I love sour candy. I grew up eating sour candies stolen from my grandmother’s jars and I continued to enjoy them when I started Able Ventures. Little did I know that this taste would serve a special role in our critical early hiring.
In our process of recruiting for an important position soon, I offered one of the sour candies to a candidate whom we were planning to hire for a critical role. One candidate took the tiniest bite of this already tiny hard piece of candy and then said, “Oh, that’s nice,” and saved the rest for later. She tried to be very polite, but it was obvious she thought it was the worst thing she had ever tasted.
We couldn’t hire someone like that. People need to be honest. I needed her to say, “Good Lord, that’s terrible!” or something that would have revealed what she was really thinking. We need people who possess a combination of being real without being mean and offensive to people. We need people who are authentic.
When building a team, hiring is one of the most critical and daunting decisions. You need to figure out your own “sour candy test” to find candidates that match their values.
At Able Ventures, I have followed some uncommon approaches to finding candidates with the right traits. Sour candy may be the most unusual, but I had quickly learned the importance of hiring for attitude and characteristics rather than only skill.
One time, I was looking for a meticulous project associate. So, my question to a candidate was – what’s in the first pocket of your purse. One candidate said – many things including a mobile and some coins. I asked her to show me what’s in the first pocket and I knew for sure that she was not as meticulous as her answers were – when all kinds of knick-knacks came out of the front pocket.
Here’s my unofficial checklist for hiring that has worked for me:
Hire people who volunteer
I learned not to hire people who were not too fixed on a specific role, because it changes so fast. I look for people who are open to new ideas, who enjoy doing many disparate things and have the stamina to stick with it without waiting for immediate gains. Typically, people who volunteer – value their time but do not look for immediate benefits.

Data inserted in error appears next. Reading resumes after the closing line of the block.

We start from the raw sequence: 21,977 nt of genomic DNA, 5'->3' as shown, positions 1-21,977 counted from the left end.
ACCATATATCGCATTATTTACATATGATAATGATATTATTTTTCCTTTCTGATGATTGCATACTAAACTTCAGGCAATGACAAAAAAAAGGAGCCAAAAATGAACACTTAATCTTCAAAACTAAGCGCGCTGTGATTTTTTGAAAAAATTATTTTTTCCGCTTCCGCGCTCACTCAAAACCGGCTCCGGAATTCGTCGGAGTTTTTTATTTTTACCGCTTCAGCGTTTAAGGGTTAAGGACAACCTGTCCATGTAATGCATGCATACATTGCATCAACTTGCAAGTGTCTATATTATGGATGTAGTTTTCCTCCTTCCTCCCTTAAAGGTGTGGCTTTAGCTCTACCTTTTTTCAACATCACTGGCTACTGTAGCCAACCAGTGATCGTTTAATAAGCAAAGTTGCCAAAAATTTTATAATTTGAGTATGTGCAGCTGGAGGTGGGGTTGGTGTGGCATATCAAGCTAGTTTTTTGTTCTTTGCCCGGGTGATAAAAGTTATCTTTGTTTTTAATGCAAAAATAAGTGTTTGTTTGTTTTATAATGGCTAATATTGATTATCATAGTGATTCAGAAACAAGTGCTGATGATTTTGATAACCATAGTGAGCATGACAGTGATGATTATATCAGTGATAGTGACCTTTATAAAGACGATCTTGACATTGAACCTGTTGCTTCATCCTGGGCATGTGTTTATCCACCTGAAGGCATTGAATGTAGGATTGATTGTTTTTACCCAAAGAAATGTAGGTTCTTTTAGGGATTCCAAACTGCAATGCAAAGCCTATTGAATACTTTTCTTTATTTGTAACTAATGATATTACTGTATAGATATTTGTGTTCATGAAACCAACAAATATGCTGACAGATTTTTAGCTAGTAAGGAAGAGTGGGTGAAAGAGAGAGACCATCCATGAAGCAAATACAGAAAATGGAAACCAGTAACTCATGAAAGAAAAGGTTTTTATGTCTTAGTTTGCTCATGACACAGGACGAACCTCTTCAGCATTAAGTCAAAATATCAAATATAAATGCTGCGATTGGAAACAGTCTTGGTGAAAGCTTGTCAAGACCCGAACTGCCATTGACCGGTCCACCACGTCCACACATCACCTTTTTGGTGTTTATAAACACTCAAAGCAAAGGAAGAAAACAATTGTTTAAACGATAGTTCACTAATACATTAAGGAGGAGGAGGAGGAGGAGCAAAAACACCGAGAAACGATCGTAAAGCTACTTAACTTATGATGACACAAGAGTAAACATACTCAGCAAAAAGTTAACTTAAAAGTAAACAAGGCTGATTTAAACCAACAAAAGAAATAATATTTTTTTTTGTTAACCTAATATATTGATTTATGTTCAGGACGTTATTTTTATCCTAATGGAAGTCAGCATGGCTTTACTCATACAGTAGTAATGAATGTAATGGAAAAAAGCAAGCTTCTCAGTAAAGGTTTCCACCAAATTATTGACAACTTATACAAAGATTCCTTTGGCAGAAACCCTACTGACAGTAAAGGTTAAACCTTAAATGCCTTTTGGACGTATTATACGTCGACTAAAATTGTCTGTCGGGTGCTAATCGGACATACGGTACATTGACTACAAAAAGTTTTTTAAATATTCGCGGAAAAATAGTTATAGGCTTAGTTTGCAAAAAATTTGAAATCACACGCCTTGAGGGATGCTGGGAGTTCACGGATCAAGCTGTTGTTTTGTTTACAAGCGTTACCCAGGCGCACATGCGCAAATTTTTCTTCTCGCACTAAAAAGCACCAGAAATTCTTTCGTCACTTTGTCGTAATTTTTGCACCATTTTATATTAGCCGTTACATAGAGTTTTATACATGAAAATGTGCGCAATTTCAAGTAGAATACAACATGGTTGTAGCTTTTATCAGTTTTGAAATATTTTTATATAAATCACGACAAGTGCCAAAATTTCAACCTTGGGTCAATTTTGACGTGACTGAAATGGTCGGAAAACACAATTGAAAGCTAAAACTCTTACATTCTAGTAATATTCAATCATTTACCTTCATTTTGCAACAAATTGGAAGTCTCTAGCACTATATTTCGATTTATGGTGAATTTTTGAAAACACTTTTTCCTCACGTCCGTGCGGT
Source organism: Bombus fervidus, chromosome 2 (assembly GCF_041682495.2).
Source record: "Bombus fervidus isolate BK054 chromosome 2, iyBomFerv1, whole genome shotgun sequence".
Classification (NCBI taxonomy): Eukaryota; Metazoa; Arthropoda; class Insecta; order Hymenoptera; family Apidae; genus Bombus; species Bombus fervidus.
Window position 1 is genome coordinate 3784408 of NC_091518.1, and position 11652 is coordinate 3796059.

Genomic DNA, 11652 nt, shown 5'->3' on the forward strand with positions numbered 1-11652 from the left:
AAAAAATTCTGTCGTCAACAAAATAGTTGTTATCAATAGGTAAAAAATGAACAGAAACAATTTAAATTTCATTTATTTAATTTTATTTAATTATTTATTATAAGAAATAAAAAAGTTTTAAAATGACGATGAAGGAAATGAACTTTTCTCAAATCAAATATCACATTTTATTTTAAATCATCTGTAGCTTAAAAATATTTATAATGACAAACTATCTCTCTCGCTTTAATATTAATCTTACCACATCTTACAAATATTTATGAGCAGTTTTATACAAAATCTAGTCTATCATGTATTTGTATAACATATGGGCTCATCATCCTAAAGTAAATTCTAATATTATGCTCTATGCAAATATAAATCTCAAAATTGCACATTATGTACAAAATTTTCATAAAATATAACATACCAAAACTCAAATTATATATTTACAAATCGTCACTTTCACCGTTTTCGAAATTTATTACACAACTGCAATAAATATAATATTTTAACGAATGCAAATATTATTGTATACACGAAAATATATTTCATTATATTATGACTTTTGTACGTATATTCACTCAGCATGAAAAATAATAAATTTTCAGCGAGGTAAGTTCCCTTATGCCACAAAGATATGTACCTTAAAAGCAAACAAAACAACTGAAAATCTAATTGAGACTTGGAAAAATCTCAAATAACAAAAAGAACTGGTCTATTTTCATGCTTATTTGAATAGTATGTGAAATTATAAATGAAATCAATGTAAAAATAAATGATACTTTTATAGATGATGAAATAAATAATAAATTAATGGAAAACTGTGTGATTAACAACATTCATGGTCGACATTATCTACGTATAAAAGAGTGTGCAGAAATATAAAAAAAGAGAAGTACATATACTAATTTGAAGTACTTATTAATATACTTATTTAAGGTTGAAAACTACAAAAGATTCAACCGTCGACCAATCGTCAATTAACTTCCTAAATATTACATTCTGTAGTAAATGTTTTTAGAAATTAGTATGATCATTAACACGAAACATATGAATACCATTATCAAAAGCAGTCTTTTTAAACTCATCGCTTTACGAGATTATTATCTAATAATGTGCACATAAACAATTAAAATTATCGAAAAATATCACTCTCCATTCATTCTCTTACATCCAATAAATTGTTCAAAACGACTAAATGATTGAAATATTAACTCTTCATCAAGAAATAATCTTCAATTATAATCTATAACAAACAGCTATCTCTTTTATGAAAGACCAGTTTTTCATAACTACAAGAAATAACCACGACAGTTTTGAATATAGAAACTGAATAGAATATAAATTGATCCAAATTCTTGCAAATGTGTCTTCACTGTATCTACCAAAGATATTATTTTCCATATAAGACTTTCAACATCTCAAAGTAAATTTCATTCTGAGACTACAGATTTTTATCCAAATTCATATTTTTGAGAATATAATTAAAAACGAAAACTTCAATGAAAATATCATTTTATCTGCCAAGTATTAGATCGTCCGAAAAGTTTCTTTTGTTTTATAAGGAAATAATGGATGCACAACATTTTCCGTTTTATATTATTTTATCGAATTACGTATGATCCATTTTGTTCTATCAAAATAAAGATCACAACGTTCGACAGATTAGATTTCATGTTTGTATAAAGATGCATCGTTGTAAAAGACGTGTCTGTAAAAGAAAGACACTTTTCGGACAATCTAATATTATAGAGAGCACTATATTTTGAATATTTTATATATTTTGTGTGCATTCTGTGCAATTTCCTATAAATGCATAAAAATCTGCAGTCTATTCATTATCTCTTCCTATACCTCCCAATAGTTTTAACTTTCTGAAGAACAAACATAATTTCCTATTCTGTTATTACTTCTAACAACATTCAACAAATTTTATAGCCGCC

Look for hobby enthusiasts
I have asked people, “What do you do when you find some free time?” I love people who have explored, have worked on new hobbies, love adventure and are good at figuring stuff out. That shows curiosity and open-mindedness. And that was what I needed.
Focus on attitude
Having people be humble — never arrogant — sets the standard for employees. You have to hire for attitude. All the other stuff people can learn. Attitude is something you can’t learn.
Today, “hire for attitude, train the skills” has become a more popular practice, and from my early years until today this mantra has been a key factor in helping build my team. It attracted people who could interact in a semi-crazy environment and have fun, and led to new hires who didn’t come with lots of demands but shared our mentality that it was going to be a lot of hard work to make our business a success.
Hire for differences, not similarities
Try to have many cultures and backgrounds as possible, otherwise your company may become a replica of who you are. But having diverse backgrounds creates a much better culture. There is a tendency to think that everyone needs some common ground but that’s a myth. A diverse workforce enables the company to make sure no predominant group sets the tone; instead, the company finds its own common tone.
Any company, large or small, can benefit from pursuing potential candidates who possess the traits above. Focus on building a scrappy team who will argue, push and demand more of those around them. To build such a team might require an unconventional checklist of traits, but the end result will be worth it.
An if you are unable to figure out your checklist – reach out to me – firstname.lastname@example.org There are multiple ways of assessments – including our app based games – which give out a cognitive and psychometric report.